If, like me, you were bowled over by the unexpected
vigour, transparency and sonorities of Les Siècles’ Rite
at the 2013 BBC Proms then this release will be very welcome indeed.
But what makes this recording different from all the others in the catalogue?
Well, for a start it uses the score that would have been heard at the
première on 29 May 1913; also, this French band, led by the imaginative
François-Xavier Roth, play on instruments of the period. The same applies
to their recording of Petrushka
, which is given here in the
1911 version. That’s hardly a new conceit – the HIPP brigade
have been doing it for years – but it’s relatively rare
where 20th-century repertoire is concerned.
First impressions are very favourable. In particular there’s a
heart-lifting sense of renewal and rediscovery; that’s especially
welcome with the Rite
, given the number of rather ordinary
and predictable renditions I’ve heard in recent years. Indeed,
at the height of 2013’s centenary glut I found myself thinking
there should be a moratorium on performances of this now overplayed
score. That was until I heard these forces at the Proms; their Petrushka
is not so much a filler as a substantial bonus.
That’s the good news; the bad is that Actes Sud Musicales don’t
offer pdf booklets with their downloads. As I pointed out in my recent
‘Bum Notes – or Dude, Where’s My Booklet?’ this
is a problem that must be addressed without delay. In the case of new
works and fresh approaches to old ones informative liner-notes help
listeners to evaluate the artistic merits of such enterprises and come
to a judgment about whether their stated goals have been met. There
are no excuses for such omissions, and I urge all labels to ensure that
booklets are included with their downloads at the point of sale.
With that major gripe out of the way, let’s get back to the music.
The start of this Rite
is positively dripping with atmosphere,
and the clarity and separation of instruments is just astonishing. As
with that Proms performance Roth simply refuses to embellish or overdrive
the music, so it unfolds with a thrilling inevitability that one rarely
hears in concert or on record. Hypnotic figures and chattering woodwinds
add to the growing sense of intoxication, and those dry drum thwacks
will make you jump. The dragging rhythms of Spring Rounds
have just the right degree of heavy-lidded languor at the start, and
the rival tribes gyrate with real abandon too.
The essential strength of this reading is its focus on a simple, compelling
narrative; there is no need for added histrionics or control-room tweakery,
and I can’t detect evidence of either. It’s all there in
the notes. The perfectly scaled plosions of The Sage
case in point; indeed, they are as hair-raising as I’ve ever heard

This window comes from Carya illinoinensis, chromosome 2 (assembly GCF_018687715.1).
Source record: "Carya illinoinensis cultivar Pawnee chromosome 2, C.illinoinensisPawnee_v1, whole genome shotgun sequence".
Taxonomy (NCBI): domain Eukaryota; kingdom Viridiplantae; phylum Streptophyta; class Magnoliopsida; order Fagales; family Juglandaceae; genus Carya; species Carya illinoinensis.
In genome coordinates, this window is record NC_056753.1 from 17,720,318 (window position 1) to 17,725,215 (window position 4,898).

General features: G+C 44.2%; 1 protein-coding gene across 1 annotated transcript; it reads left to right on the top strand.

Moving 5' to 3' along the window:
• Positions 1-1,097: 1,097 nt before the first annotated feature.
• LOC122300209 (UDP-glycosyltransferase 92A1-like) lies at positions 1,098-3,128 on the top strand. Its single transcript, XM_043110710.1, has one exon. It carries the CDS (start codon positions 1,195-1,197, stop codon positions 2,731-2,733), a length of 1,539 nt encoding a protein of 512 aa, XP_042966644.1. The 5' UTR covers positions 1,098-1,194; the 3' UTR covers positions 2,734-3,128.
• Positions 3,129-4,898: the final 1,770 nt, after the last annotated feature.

them. In The Dance of the Earth
Roth manages to control tension
and maintain a high level of detail, which makes for a uniquely satisfying
conclusion to Part I. Those used to hi-fi spectaculars or Leonard Bernstein
may feel underwhelmed by such discipline; that said, I've rarely heard
a performance of the Rite
that reveals the score's intricacies
as well as this one does.
In Part II Roth’s success in evoking the work’s primal strangeness
has as much to do with his bracing, clarified sonorities as it does
with the febrile writing itself. Just sample The Mystic Circles
which have seldom sounded so disembodied; and while The Glorification
of the Chosen One
lacks the last ounce of oomph it still has the
power to tease and transfix. Loveliness isn’t a word that’s
often applied to this music, but Roth finds it in the delicate scoring
of The Evocation of the Ancestors
. The sense of an actual ceremony
being played out before our eyes is palpable throughout; more important,
the element of dance
– so often subsumed in more excitable,
motoric readings – remains paramount.
follows with barely a break. I daresay that isn’t
a problem on the CD, but it’s one that plagues rather a lot of
downloads. I really would have preferred a longer pause before being
plunged into the unsettling milieu of these Shrovetide puppets. My first
impression is that while others cultivate a more cutting edge to this
music Roth and his players opt for comparatively soft outlines. That
said, those rollicking drums have a tautness – a muscularity if
you like – that seems entirely right in this darkly supernatural
setting. For all its virtues I’m not convinced this performance
is as strange - as resolutely 'other' - as it can be; I certainly prefer
a sharper focus and more pell-mellish progress.
Minor caveats aside these are very worthwhile performances; indeed,
those who think they know these scores will be surprised at how much
other performers seem to miss. Here and elsewhere Roth’s music-making
is very individual, so it won't appeal to everyone. An afterthought;
listening right through a few days after I’d penned this review
I did wonder whether the surprising number of recording sessions and
venues might have compromised coherence and thrust in places. Also,
I'm not convinced the 24-bit download is enough of an advance over the
16-bit to warrant the extra cost. The sound, while not particularly
upfront, is very decent.
Illuminating and individual; the lack of documentation is inexcusable.